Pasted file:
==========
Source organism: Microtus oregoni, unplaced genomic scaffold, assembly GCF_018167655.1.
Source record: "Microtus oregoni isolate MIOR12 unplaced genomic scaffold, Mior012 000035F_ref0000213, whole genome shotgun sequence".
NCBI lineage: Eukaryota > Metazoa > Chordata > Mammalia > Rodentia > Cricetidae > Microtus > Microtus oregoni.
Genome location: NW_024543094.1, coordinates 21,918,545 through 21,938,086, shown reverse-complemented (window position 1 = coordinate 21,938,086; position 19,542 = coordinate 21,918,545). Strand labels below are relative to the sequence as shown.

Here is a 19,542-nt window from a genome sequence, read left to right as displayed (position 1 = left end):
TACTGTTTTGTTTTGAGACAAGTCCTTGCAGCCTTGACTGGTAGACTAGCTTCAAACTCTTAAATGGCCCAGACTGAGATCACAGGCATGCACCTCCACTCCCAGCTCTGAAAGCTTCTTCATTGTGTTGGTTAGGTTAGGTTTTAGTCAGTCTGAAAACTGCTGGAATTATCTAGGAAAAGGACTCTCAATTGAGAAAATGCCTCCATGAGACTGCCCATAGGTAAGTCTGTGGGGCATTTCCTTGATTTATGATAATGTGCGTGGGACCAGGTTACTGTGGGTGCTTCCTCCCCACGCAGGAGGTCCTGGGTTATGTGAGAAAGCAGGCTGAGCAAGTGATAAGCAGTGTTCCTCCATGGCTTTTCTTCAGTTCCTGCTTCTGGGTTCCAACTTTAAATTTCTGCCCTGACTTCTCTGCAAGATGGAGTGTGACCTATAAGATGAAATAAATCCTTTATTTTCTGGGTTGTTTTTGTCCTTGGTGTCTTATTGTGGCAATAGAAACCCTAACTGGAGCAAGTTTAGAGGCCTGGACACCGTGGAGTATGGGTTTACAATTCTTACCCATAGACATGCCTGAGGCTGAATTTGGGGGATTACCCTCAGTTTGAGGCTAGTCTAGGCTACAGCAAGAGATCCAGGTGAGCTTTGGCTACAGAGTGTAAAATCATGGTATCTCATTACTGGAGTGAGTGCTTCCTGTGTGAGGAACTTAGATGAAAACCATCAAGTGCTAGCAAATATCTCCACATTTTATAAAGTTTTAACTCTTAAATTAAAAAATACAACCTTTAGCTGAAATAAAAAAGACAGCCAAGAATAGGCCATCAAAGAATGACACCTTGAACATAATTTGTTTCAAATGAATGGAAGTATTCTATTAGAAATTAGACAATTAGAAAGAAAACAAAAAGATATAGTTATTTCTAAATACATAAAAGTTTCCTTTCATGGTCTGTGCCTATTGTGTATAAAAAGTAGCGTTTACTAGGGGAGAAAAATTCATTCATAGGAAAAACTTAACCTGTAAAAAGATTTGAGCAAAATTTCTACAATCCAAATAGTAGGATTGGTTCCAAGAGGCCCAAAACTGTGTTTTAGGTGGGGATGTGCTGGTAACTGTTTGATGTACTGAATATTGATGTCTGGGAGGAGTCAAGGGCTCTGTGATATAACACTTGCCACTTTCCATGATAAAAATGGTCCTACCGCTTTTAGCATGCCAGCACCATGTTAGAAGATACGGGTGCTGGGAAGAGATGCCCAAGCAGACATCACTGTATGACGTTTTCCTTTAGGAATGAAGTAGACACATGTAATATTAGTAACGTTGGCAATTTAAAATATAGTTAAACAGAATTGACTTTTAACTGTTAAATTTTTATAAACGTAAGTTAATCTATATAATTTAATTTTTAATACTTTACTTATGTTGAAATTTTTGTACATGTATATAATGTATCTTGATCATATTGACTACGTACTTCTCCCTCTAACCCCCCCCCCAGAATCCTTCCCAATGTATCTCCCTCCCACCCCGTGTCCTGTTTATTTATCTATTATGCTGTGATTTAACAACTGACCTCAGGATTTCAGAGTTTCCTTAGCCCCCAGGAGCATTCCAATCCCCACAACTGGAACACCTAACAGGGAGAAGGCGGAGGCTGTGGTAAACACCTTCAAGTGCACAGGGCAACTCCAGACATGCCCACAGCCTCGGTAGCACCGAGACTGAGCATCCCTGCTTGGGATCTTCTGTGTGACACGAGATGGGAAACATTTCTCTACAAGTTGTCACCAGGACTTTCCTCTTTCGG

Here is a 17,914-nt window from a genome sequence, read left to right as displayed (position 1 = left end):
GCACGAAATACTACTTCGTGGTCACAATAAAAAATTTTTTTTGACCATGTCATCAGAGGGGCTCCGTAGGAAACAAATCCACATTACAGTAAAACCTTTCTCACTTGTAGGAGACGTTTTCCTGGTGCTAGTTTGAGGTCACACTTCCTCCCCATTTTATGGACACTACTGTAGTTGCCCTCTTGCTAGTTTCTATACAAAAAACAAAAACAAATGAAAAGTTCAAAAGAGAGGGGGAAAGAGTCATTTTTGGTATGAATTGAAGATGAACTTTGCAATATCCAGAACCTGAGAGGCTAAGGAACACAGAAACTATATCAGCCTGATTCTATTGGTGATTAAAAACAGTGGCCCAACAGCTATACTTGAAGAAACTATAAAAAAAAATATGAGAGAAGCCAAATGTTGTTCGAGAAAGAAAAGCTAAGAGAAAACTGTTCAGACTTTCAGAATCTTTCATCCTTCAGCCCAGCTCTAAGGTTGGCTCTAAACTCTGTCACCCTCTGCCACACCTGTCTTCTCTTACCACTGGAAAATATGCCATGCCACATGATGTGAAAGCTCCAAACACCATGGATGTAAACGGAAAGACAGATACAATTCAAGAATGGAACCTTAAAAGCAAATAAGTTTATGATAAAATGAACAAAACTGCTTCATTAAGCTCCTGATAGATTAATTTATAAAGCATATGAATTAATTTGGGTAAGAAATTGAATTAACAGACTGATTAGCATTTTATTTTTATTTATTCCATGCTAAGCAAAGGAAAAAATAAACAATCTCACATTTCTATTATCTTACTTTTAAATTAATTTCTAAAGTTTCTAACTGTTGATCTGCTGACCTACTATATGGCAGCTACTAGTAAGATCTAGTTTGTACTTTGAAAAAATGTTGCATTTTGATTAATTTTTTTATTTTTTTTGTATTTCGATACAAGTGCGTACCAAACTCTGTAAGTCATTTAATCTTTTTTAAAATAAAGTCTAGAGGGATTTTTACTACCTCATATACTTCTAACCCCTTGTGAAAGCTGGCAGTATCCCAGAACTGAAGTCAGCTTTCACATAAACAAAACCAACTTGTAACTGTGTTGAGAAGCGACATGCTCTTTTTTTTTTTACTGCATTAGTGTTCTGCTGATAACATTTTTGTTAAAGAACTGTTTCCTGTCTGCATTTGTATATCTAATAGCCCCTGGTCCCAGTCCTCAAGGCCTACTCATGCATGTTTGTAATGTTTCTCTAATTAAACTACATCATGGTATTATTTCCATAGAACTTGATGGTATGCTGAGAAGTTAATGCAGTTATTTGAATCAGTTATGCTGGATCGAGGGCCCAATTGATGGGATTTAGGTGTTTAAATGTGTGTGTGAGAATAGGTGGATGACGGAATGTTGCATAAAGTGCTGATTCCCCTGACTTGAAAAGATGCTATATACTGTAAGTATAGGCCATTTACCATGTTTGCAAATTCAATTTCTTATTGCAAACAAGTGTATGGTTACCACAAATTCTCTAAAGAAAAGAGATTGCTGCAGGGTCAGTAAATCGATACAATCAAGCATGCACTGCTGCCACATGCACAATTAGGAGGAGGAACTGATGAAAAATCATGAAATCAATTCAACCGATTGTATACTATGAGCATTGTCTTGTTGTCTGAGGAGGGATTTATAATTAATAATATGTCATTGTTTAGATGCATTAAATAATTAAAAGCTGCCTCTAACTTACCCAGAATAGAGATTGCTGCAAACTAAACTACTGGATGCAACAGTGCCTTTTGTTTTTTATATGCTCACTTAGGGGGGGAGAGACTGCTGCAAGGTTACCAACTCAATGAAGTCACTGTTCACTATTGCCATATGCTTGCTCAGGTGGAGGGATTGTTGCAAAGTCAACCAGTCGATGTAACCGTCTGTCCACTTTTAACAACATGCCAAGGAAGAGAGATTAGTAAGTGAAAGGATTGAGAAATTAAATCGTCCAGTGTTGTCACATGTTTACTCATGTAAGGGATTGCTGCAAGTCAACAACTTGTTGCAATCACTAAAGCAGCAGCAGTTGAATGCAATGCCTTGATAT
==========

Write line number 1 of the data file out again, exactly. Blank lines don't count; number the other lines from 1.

Source organism: Microtus oregoni, unplaced genomic scaffold, assembly GCF_018167655.1.